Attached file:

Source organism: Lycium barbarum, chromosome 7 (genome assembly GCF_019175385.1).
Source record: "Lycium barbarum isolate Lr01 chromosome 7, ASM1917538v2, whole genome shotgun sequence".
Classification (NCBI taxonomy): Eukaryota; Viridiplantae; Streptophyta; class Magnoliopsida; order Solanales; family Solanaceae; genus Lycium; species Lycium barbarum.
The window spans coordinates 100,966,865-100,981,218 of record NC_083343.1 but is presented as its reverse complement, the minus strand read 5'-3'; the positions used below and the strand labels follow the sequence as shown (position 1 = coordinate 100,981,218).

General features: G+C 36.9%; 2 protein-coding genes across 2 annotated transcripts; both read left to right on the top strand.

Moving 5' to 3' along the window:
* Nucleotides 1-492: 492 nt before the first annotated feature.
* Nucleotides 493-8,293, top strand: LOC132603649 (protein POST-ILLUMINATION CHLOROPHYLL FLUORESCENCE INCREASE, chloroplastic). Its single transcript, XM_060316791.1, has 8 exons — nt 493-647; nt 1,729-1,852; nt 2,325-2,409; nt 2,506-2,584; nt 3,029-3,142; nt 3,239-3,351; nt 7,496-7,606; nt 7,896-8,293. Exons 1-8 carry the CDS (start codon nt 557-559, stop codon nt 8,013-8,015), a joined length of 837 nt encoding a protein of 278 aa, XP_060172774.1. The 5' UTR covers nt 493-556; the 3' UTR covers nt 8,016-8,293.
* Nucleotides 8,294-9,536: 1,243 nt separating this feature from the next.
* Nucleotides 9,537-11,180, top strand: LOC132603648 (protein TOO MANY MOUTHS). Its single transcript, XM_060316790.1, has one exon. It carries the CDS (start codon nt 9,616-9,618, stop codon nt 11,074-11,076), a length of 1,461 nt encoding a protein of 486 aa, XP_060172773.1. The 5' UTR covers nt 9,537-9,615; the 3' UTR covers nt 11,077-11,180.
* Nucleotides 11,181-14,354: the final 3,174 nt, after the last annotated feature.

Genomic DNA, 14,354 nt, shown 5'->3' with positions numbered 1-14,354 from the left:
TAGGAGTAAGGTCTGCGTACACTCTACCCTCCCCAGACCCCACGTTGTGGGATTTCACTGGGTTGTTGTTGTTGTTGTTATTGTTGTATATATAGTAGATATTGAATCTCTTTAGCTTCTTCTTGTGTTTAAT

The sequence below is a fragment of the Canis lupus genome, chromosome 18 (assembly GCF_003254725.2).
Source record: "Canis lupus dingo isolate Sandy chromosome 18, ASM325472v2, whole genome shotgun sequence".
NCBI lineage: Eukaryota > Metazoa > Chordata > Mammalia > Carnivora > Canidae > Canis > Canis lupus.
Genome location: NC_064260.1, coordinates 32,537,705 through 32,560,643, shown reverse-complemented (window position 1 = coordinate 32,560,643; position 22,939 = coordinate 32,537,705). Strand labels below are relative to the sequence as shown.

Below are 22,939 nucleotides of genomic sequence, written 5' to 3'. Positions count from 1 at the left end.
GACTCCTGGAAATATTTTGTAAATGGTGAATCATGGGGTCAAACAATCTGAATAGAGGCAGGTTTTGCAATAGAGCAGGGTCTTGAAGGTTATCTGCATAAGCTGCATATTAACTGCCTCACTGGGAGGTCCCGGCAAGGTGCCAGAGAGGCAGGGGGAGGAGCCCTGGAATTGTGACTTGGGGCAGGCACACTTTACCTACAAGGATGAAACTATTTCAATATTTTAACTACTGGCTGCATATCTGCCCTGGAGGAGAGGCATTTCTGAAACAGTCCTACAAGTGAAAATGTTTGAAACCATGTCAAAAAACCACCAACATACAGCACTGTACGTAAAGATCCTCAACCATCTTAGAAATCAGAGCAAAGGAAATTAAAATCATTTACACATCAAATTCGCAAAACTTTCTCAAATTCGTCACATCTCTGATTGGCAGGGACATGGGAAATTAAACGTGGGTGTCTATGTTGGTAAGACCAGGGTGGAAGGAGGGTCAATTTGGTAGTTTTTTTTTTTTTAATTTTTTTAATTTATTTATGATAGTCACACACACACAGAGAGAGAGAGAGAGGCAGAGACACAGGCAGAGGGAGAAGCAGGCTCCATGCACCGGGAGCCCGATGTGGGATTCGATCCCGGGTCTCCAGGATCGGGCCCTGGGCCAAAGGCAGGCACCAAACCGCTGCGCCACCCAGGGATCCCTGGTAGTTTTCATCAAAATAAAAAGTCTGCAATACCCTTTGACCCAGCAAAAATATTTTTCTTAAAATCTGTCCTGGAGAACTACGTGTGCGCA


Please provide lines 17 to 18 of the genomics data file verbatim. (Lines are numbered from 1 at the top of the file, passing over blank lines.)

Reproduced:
Genome location: NC_064260.1, coordinates 32,537,705 through 32,560,643, shown reverse-complemented (window position 1 = coordinate 32,560,643; position 22,939 = coordinate 32,537,705). Strand labels below are relative to the sequence as shown.

Below are 22,939 nucleotides of genomic sequence, written 5' to 3'. Positions count from 1 at the left end.